Albrecht Dürer was born in Nuremburg and apprenticed to the painter Michel Wolgemut. He travelled widely from 1492 to 1494, visiting Schongauer, the leading German painter and engraver at the time, in his workshop in Colmar. From 1494-5 he visited northern Italy, where the works of artists such as Mantegna and Giovanni Bellini had a powerful influence on him.
A painter, printmaker and theorist
In 1495 Dürer set up his own workshop in Nuremberg, specializing in the production of paintings and innovative, high quality prints, such as the Apocalypse series of 1498. From 1505 to 1507 he revisited Venice, where he painted the Feast of the Garlands for the German merchants (National Gallery, Prague). Dürer’s revitalization of print-making techniques attracted the attention of many Nuremberg scholars and patrons. They informed Dürer about the intellectual studies of the Italian Renaissance and advised him on subjects for his art. He later published his ideas on art theory.
His woodcuts inspired the Holy Roman Emperor, Maximilian I, to use the medium for colossal commemorative projects, in which Dürer played a leading part. Dürer excelled at a variety of drawing, painting and printing techniques. His Europe-wide fame rested on his graphic art. The Renaissance scholar and writer, Erasmus (1469-1536), called him “the Apelles of black lines,” a reference to the most famous ancient Greek artist. The British Museum’s collection of Dürer’s prints and drawings is one of the world’s finest and is representative of his entire career. The Museum also houses some of the blocks for his woodcuts.
The Triumphal Arch
The Triumphal Arch (top of page) is one of the largest prints ever produced. It was commissioned by the Holy Roman Emperor Maximilian I (1459-1519). The program was devised by the court historian and mathematician, Johann Stabius, who explains underneath that it was constructed after the model of ‘the ancient triumphal arches of the Roman Emperors’.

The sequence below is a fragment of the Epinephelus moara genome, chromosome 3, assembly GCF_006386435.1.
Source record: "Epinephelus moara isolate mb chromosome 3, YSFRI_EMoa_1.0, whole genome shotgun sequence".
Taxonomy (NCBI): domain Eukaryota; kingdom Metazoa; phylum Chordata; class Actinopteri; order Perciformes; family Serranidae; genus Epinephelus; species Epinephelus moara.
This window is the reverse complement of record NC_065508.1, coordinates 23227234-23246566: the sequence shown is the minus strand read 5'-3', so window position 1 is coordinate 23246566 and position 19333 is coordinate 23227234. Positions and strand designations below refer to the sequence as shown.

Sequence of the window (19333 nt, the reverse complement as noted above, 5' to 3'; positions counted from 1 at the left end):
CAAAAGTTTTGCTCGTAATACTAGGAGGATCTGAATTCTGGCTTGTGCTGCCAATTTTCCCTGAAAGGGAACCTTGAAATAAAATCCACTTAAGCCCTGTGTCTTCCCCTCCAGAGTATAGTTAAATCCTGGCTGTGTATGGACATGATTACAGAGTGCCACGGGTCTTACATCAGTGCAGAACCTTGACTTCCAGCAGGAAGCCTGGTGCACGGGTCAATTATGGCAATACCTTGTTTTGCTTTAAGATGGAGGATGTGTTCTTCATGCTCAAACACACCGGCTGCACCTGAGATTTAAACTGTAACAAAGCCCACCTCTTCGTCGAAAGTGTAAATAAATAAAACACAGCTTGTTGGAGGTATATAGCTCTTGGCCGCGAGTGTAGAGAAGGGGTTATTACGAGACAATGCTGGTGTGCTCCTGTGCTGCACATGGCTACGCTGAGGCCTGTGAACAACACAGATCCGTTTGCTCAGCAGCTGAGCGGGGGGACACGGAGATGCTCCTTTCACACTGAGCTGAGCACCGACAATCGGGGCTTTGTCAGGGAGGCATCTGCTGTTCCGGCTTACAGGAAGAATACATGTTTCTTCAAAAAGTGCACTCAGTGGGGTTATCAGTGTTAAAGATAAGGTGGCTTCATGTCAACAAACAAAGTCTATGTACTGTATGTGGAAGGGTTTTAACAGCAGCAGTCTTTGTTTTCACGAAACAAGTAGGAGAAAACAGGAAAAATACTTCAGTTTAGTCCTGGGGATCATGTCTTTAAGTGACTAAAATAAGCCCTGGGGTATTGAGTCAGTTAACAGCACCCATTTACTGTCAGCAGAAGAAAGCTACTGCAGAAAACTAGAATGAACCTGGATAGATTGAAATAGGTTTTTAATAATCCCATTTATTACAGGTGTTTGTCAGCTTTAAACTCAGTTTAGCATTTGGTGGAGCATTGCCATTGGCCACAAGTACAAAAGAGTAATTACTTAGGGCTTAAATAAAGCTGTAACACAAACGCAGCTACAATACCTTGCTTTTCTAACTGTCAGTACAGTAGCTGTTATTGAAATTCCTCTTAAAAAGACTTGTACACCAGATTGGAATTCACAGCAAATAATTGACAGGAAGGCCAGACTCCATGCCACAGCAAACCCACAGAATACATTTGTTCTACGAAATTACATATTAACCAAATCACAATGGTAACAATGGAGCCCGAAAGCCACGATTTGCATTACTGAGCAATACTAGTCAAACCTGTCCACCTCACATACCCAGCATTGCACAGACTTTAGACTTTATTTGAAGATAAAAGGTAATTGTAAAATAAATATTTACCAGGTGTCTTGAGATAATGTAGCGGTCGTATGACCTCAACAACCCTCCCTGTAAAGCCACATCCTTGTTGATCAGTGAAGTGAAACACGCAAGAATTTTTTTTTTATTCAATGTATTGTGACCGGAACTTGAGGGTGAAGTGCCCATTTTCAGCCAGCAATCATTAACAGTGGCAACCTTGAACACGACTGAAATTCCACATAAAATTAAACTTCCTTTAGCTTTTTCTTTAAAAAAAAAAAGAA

Above the central arch, entitled “Honor and Might,” is a genealogy of Maximilian in the form of a family tree (above). Above the left arch, “Praise,” and the right arch, “Nobility,” are represented events from his life. These are flanked by busts of emperors and kings on the left (image, left), and a column of Maximilian’s ancestors on the right. The outermost towers on either side show scenes from the private life of Maximilian.
The architect and painter Jörg Kölderer designed the overall appearance of the structure, and Dürer designed the individual scenes and architectural elements, some of which he sub-contracted to his pupils Hans Springinklee and Wolf Traut, and Albrecht Altdorfer of Regensburg.
The date 1515, which appears on the Arch, refers to the completion of the designs; the blocks were cut by Hieronymus Andreae of Nuremberg between 1515 and 1517. This impression belongs to the first edition of 1517-18 when about seven hundred sets were printed, but they are today very rare. It is undecorated apart from the word Halt in the German Halt Mass (“Keep to moderation”) which is gilded.
G. Bartrum (ed.), Albrecht Dürer and his legacy (London and N.J., The British Museum Press and Princeton University Press, 2002).
E. Panofsky, The life and art of Albrecht Dürer (Princeton University Press, 1945, 1971).
G. Bartrum, German Renaissance prints (London, The British Museum Press, 1995).
© Trustees of the British Museum